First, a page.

HomeGroupsTalkMoreZeitgeist
This site uses cookies to deliver our services, improve performance, for analytics, and (if not signed in) for advertising. By using LibraryThing you acknowledge that you have read and understand our Terms of Service and Privacy Policy. Your use of the site and services is subject to these policies and terms.
Hide this

Results from Google Books

Click on a thumbnail to go to Google Books.

Loading...

Gender, Sex, and Subordination in England, 1500-1800

by Anthony Fletcher

MembersReviewsPopularityAverage ratingConversations
54None369,578 (3.7)None
Men and women in early modern England lived their lives within a social and gender framework inherited from biblical times. Patriarchy--the social and cultural dominance of the male--has long been a fundamental feature of western civilization yet has only recently begun to be systematically investigated by historians. This book is the first attempt to provide a rounded portrait of its workings over a long stretch of the English past. Anthony Fletcher's account draws from a vast range of sources--literary, medical, religious, and historical--to investigate the mechanisms through which men and women interpreted and understood their social worlds. He explores the early modern view of the body, of sexual desire and appetites, and of gender difference. He looks at the nature of marital relationships and shows how subordination was implemented and consolidated through church, school, home, and community. And in a text that is poignant, humane, and beautifully written, he exposes patriarchy's tragic consequences: smothered opportunity, crushed sexuality, and a pall across many women's lives. Yet, over these three centuries, the conventional foundations of male superiority came under acute pressure. Fletcher reveals the depth of male anxiety in the face of women's volatility, verbal assertiveness, and alleged vibrant sexuality, and he shows how the gender system began to be transformed as men sought to detach it from its biblical foundations and inculcate gender identities on something like their modern ideological basis. This revolution in the entire premise upon which gender was grounded is fundamental to an understanding of the structure of English society today.… (more)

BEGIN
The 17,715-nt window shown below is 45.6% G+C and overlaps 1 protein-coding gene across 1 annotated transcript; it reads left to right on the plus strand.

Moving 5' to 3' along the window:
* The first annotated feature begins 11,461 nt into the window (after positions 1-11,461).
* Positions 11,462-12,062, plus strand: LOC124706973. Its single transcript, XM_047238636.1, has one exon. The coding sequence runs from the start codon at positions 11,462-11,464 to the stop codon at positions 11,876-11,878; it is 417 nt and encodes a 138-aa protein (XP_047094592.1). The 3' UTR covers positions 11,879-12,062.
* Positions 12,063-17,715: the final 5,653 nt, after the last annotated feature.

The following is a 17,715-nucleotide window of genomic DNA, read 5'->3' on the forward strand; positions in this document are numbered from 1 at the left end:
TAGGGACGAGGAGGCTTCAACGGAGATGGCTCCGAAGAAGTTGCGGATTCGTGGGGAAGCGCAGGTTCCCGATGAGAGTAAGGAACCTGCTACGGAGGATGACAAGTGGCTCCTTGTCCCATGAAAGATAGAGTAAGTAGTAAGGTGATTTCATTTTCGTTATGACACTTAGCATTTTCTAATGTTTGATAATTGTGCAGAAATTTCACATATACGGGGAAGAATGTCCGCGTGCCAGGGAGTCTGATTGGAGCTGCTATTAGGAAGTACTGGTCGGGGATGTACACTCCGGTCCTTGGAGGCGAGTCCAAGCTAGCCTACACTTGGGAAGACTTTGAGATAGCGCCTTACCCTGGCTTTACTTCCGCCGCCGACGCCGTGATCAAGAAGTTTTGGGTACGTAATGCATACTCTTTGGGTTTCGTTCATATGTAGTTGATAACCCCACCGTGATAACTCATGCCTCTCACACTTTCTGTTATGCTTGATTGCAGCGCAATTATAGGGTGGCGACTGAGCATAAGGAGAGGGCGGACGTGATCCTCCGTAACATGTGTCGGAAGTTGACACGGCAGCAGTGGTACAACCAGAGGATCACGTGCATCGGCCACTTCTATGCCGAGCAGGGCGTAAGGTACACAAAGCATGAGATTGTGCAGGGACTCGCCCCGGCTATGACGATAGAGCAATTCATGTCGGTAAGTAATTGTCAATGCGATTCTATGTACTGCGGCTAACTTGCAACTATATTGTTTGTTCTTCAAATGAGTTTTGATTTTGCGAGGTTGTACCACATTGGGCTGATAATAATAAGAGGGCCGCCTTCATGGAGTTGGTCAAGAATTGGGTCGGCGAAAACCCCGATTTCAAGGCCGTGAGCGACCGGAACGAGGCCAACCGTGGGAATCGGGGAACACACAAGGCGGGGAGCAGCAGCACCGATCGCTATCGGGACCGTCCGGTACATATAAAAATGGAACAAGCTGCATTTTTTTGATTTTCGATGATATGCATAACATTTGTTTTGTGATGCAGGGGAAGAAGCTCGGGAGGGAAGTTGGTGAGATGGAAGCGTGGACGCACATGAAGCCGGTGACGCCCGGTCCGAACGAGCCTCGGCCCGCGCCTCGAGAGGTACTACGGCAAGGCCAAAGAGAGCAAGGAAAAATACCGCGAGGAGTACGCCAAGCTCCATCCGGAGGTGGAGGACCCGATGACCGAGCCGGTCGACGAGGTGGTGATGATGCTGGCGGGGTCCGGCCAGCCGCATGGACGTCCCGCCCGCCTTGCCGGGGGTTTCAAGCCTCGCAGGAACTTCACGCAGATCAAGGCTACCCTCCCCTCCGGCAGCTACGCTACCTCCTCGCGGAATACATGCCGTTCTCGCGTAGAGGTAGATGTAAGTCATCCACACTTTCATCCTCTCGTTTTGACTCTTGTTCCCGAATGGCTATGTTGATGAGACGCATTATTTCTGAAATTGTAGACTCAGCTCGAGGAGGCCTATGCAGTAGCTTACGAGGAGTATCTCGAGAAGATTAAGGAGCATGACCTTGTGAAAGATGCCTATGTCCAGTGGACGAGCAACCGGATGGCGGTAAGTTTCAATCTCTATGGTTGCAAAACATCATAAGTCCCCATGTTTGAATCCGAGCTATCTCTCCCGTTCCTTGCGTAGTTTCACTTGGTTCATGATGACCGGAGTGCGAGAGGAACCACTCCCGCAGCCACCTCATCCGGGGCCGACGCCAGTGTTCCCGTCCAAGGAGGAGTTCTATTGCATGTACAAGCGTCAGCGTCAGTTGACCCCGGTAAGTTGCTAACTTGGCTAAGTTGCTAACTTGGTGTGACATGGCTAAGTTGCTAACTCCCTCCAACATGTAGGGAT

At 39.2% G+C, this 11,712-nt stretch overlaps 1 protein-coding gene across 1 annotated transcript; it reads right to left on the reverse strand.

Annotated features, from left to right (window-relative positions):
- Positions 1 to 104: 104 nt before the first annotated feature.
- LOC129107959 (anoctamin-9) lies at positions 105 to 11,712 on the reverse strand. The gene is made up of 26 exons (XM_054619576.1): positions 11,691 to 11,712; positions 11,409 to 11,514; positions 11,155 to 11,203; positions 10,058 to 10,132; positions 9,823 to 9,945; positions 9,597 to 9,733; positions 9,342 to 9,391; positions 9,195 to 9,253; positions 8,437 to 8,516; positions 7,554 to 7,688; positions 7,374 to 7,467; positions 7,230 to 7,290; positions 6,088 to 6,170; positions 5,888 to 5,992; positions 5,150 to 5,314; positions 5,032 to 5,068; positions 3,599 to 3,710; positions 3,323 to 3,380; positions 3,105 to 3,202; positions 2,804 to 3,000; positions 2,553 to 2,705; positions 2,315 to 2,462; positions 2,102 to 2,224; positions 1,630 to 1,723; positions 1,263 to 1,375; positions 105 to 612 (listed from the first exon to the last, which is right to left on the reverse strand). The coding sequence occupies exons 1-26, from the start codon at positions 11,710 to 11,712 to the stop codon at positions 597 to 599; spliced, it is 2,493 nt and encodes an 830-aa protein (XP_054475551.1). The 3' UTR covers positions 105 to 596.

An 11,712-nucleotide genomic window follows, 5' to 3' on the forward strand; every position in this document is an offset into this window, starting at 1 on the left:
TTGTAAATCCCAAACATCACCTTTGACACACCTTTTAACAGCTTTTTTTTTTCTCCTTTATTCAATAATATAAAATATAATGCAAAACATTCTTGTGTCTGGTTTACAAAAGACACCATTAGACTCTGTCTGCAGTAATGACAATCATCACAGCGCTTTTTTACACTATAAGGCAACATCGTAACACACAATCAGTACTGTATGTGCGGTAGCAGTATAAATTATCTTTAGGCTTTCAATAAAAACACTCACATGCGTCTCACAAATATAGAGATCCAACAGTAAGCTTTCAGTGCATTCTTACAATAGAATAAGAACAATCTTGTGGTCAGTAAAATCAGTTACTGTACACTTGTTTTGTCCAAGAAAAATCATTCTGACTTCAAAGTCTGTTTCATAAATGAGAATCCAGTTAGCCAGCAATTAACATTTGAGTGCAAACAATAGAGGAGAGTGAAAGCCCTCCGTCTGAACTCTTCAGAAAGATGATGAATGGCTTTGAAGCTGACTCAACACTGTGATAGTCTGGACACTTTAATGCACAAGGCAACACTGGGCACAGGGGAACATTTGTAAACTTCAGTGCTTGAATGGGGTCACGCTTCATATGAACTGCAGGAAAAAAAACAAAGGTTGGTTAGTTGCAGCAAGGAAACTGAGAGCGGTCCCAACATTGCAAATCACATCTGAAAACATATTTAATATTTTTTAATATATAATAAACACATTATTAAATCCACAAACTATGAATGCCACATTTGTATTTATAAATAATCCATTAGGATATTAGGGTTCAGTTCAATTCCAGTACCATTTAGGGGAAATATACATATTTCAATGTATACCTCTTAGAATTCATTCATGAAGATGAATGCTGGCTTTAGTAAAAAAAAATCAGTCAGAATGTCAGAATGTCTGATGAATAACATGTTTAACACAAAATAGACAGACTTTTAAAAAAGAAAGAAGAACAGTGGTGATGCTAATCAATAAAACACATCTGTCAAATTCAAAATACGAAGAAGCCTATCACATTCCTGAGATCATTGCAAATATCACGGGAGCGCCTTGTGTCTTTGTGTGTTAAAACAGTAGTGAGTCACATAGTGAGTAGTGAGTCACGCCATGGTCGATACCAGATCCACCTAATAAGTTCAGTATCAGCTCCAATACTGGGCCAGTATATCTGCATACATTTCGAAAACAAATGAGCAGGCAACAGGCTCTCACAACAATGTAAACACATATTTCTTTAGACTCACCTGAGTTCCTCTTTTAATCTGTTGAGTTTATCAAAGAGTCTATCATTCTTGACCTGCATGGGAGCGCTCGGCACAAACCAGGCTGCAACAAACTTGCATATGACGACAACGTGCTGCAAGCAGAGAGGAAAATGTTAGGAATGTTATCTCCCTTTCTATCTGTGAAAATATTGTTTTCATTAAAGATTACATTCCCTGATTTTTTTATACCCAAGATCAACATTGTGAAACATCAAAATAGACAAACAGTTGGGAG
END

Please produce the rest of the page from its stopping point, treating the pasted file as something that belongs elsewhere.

None.

None
Loading...

Sign up for LibraryThing to find out whether you'll like this book.

No current Talk conversations about this book.

No reviews
no reviews | add a review
You must log in to edit Common Knowledge data.
For more help see the Common Knowledge help page.
Canonical title
Original title
Alternative titles
Original publication date
People/Characters
Important places
Important events
Related movies
Awards and honors
Epigraph
Dedication
First words
Quotations
Last words
Disambiguation notice
Publisher's editors
Blurbers
Original language
Canonical DDC/MDS

References to this work on external resources.

Wikipedia in English (1)

Men and women in early modern England lived their lives within a social and gender framework inherited from biblical times. Patriarchy--the social and cultural dominance of the male--has long been a fundamental feature of western civilization yet has only recently begun to be systematically investigated by historians. This book is the first attempt to provide a rounded portrait of its workings over a long stretch of the English past. Anthony Fletcher's account draws from a vast range of sources--literary, medical, religious, and historical--to investigate the mechanisms through which men and women interpreted and understood their social worlds. He explores the early modern view of the body, of sexual desire and appetites, and of gender difference. He looks at the nature of marital relationships and shows how subordination was implemented and consolidated through church, school, home, and community. And in a text that is poignant, humane, and beautifully written, he exposes patriarchy's tragic consequences: smothered opportunity, crushed sexuality, and a pall across many women's lives. Yet, over these three centuries, the conventional foundations of male superiority came under acute pressure. Fletcher reveals the depth of male anxiety in the face of women's volatility, verbal assertiveness, and alleged vibrant sexuality, and he shows how the gender system began to be transformed as men sought to detach it from its biblical foundations and inculcate gender identities on something like their modern ideological basis. This revolution in the entire premise upon which gender was grounded is fundamental to an understanding of the structure of English society today.

No library descriptions found.

Book description
Haiku summary

Quick Links

Popular covers

Rating

Average: (3.7)
0.5
1
1.5
2
2.5
3 1
3.5 1
4 3
4.5
5

Yale University Press

2 editions of this book were published by Yale University Press.

Editions: 0300076509, 0300065310

Is this you?

Become a LibraryThing Author.

 

About | Contact | Privacy/Terms | Help/FAQs | Blog | Store | APIs | TinyCat | Legacy Libraries | Early Reviewers | Common Knowledge | 155,505,016 books! | Top bar: Always visible